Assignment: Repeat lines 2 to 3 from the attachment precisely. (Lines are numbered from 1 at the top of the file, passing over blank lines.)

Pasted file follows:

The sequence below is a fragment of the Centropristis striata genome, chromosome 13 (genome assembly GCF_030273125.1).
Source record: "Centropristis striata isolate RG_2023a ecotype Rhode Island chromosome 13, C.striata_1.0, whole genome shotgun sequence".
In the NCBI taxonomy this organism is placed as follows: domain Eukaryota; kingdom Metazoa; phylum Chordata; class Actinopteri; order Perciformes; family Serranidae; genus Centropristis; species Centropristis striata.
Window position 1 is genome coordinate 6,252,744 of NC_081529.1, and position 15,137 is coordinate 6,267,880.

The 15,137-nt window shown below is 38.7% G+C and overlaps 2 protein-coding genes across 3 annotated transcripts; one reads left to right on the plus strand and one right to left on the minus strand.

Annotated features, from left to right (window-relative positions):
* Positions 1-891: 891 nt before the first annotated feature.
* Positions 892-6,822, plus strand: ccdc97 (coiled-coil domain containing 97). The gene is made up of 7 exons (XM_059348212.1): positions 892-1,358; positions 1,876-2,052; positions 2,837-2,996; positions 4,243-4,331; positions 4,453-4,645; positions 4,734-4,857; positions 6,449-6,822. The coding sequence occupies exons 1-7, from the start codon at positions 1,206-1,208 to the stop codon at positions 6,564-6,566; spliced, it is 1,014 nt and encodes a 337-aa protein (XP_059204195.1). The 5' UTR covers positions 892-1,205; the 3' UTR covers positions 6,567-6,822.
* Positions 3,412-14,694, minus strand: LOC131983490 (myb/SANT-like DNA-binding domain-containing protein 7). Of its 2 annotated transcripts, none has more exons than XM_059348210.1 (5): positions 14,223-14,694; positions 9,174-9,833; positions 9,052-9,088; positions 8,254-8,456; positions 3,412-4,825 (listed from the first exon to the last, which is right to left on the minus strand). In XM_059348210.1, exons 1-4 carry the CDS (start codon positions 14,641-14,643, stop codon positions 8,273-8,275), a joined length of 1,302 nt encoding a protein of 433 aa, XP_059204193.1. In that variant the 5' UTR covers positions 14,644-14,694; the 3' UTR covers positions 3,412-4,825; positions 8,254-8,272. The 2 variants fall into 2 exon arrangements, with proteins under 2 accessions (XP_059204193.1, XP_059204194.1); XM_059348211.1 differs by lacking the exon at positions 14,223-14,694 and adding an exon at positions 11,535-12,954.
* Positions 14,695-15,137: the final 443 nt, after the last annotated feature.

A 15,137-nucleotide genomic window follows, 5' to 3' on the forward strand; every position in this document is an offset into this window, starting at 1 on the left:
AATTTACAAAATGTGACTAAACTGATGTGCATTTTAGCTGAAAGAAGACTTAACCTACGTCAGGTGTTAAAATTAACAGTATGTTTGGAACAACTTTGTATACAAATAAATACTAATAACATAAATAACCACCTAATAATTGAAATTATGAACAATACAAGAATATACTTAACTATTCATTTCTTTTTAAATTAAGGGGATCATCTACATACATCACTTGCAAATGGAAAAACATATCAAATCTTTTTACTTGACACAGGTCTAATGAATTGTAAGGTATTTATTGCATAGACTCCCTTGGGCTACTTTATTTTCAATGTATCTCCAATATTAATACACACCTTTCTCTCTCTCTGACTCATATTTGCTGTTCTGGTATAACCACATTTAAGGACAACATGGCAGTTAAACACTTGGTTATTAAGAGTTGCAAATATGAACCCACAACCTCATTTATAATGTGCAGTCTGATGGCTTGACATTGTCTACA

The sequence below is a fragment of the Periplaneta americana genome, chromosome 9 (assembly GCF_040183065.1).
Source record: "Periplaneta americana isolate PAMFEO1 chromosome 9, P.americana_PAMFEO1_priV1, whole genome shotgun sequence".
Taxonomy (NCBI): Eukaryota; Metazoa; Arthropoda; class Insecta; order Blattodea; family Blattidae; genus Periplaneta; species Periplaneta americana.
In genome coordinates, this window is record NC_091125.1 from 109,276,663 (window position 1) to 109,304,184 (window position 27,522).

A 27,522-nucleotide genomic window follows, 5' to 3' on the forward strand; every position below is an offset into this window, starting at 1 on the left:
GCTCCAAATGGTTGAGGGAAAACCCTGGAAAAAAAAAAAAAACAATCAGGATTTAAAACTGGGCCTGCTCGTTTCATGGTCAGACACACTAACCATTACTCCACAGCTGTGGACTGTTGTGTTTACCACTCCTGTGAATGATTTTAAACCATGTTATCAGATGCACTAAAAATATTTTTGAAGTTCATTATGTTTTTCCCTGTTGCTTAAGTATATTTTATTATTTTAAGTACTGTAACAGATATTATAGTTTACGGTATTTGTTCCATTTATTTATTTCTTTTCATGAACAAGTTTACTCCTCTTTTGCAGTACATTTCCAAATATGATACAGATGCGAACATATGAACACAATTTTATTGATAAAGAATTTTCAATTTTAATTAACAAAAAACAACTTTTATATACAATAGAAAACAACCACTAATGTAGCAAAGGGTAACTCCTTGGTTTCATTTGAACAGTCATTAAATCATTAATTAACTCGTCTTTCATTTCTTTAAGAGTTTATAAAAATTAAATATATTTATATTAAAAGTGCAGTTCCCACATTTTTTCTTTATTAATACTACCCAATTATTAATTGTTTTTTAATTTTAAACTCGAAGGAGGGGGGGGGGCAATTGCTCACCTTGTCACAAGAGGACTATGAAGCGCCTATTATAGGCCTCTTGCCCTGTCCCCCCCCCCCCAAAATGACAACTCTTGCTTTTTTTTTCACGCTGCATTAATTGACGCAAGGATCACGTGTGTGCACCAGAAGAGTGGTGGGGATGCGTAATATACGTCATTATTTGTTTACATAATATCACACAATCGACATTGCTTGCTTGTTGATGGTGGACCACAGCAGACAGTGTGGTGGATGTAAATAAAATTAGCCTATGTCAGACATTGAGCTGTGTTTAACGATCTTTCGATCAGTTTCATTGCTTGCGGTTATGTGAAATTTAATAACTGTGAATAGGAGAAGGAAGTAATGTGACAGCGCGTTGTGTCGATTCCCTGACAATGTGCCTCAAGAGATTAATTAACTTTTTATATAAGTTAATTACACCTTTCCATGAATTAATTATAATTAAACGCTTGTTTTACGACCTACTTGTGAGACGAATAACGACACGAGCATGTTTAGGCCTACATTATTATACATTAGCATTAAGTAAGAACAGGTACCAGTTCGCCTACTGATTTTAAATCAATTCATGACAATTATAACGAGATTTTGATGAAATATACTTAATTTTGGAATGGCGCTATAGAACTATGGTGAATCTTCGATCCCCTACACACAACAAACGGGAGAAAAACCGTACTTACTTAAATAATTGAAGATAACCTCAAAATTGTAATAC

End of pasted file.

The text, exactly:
Source record: "Centropristis striata isolate RG_2023a ecotype Rhode Island chromosome 13, C.striata_1.0, whole genome shotgun sequence".
In the NCBI taxonomy this organism is placed as follows: domain Eukaryota; kingdom Metazoa; phylum Chordata; class Actinopteri; order Perciformes; family Serranidae; genus Centropristis; species Centropristis striata.